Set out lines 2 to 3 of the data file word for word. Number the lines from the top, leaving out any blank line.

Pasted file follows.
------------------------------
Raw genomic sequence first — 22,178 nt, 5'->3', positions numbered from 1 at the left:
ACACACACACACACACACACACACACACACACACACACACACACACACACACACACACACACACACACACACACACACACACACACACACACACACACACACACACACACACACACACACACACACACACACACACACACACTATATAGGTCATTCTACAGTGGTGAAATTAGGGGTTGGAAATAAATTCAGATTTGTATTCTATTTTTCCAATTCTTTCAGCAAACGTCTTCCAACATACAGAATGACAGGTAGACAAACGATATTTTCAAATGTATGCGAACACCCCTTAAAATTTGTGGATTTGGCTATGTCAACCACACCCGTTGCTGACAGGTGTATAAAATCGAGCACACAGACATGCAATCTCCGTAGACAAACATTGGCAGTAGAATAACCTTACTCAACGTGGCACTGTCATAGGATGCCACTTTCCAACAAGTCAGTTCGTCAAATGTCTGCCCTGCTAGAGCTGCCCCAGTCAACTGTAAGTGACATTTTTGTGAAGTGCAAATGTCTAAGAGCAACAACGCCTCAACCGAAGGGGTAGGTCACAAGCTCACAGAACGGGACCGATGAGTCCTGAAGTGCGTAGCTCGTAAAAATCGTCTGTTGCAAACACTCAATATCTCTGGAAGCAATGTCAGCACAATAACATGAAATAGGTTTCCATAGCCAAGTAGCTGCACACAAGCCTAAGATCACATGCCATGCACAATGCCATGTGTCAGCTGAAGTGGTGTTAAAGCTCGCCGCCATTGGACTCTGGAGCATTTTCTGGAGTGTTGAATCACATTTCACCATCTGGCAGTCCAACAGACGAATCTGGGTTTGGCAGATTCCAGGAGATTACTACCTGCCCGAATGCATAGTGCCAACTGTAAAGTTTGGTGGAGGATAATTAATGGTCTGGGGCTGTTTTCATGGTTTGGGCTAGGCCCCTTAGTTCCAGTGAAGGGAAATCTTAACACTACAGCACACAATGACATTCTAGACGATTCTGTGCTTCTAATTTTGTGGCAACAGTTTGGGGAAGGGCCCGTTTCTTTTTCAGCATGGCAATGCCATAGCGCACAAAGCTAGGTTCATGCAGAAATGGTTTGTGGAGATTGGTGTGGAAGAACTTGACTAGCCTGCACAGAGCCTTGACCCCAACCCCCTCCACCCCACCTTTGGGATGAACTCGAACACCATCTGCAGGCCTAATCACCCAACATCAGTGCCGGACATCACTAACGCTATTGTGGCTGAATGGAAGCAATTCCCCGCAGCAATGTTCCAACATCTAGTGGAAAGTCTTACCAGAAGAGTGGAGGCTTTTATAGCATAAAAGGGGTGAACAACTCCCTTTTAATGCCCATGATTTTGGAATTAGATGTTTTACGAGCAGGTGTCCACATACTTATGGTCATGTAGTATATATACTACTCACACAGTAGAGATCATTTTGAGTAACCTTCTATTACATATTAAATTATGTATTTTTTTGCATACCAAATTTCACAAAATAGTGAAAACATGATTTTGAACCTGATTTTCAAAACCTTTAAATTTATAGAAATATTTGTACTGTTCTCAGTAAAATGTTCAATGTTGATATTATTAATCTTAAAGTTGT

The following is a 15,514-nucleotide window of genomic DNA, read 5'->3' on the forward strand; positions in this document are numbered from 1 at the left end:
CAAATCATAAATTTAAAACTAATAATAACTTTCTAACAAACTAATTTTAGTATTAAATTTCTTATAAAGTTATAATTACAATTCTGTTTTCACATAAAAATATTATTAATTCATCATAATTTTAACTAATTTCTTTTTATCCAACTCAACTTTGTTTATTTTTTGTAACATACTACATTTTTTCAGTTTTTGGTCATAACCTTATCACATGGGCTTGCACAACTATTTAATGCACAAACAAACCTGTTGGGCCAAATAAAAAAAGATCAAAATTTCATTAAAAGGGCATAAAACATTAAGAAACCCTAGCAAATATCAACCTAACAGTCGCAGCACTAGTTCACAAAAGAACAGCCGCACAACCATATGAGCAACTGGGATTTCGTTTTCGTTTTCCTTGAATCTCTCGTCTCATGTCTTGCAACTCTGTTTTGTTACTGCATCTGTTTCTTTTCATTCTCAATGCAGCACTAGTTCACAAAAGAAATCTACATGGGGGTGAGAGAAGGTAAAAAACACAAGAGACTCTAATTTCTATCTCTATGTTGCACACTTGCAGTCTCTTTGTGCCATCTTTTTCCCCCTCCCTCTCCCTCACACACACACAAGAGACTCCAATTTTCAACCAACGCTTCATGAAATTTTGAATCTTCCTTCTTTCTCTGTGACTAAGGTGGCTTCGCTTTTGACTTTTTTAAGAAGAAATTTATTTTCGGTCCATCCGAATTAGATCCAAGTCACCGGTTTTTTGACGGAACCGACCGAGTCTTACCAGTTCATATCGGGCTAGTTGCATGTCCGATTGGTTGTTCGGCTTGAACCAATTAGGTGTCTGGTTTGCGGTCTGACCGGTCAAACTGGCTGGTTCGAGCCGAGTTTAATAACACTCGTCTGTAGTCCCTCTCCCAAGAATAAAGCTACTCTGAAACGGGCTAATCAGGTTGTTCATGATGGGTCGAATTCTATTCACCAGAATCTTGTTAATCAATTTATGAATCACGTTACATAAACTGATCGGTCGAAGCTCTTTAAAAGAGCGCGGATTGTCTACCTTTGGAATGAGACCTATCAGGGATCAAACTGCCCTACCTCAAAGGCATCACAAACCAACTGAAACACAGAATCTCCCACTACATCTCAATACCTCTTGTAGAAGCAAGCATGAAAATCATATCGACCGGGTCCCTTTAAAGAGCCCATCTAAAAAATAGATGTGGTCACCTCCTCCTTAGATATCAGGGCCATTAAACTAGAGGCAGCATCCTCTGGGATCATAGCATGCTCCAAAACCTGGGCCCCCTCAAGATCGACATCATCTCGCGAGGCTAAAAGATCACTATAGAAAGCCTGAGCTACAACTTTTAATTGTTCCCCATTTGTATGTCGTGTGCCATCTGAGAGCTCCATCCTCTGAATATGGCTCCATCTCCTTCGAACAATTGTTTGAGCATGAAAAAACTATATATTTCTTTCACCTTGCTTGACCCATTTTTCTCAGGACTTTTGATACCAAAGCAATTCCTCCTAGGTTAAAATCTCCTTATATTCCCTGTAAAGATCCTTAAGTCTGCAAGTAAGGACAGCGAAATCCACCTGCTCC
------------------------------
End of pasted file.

ACACACACACACACACACACACACACACACACACACACACACACACACACACACACACACACACACACACACACACACACACACACACACACACACACACACACACACACACACACACACACACACACACACACACACACACTATATAGGTCATTCTACAGTGGTGAAATTAGGGGTTGGAAATAAATTCAGATTTGTATTCTATTTTTCCAATTCTTTCAGCAAACGTCTTCCAACATACAGAATGACAGGTAGACAAACGATATTTTCAAATGTATGCGAACACCCCTTAAAATTTGTGGATTTGGCTATGTCAACCACACCCGTTGCTGACAGGTGTATAAAATCGAGCACACAGACATGCAATCTCCGTAGACAAACATTGGCAGTAGAATAACCTTACTCAACGTGGCACTGTCATAGGATGCCACTTTCCAACAAGTCAGTTCGTCAAATGTCTGCCCTGCTAGAGCTGCCCCAGTCAACTGTAAGTGACATTTTTGTGAAGTGCAAATGTCTAAGAGCAACAACGCCTCAACCGAAGGGGTAGGTCACAAGCTCACAGAACGGGACCGATGAGTCCTGAAGTGCGTAGCTCGTAAAAATCGTCTGTTGCAAACACTCAATATCTCTGGAAGCAATGTCAGCACAATAACATGAAATAGGTTTCCATAGCCAAGTAGCTGCACACAAGCCTAAGATCACATGCCATGCACAATGCCATGTGTCAGCTGAAGTGGTGTTAAAGCTCGCCGCCATTGGACTCTGGAGCATTTTCTGGAGTGTTGAATCACATTTCACCATCTGGCAGTCCAACAGACGAATCTGGGTTTGGCAGATTCCAGGAGATTACTACCTGCCCGAATGCATAGTGCCAACTGTAAAGTTTGGTGGAGGATAATTAATGGTCTGGGGCTGTTTTCATGGTTTGGGCTAGGCCCCTTAGTTCCAGTGAAGGGAAATCTTAACACTACAGCACACAATGACATTCTAGACGATTCTGTGCTTCTAATTTTGTGGCAACAGTTTGGGGAAGGGCCCGTTTCTTTTTCAGCATGGCAATGCCATAGCGCACAAAGCTAGGTTCATGCAGAAATGGTTTGTGGAGATTGGTGTGGAAGAACTTGACTAGCCTGCACAGAGCCTTGACCCCAACCCCCTCCACCCCACCTTTGGGATGAACTCGAACACCATCTGCAGGCCTAATCACCCAACATCAGTGCCGGACATCACTAACGCTATTGTGGCTGAATGGAAGCAATTCCCCGCAGCAATGTTCCAACATCTAGTGGAAAGTCTTACCAGAAGAGTGGAGGCTTTTATAGCATAAAAGGGGTGAACAACTCCCTTTTAATGCCCATGATTTTGGAATTAGATGTTTTACGAGCAGGTGTCCACATACTTATGGTCATGTAGTATATATACTACTCACACAGTAGAGATCATTTTGAGTAACCTTCTATTACATATTAAATTATGTATTTTTTTGCATACCAAATTTCACAAAATAGTGAAAACATGATTTTGAACCTGATTTTCAAAACCTTTAAATTTATAGAAATATTTGTACTGTTCTCAGTAAAATGTTCAATGTTGATATTATTAATCTTAAAGTTGT

The following is a 15,514-nucleotide window of genomic DNA, read 5'->3' on the forward strand; positions in this document are numbered from 1 at the left end: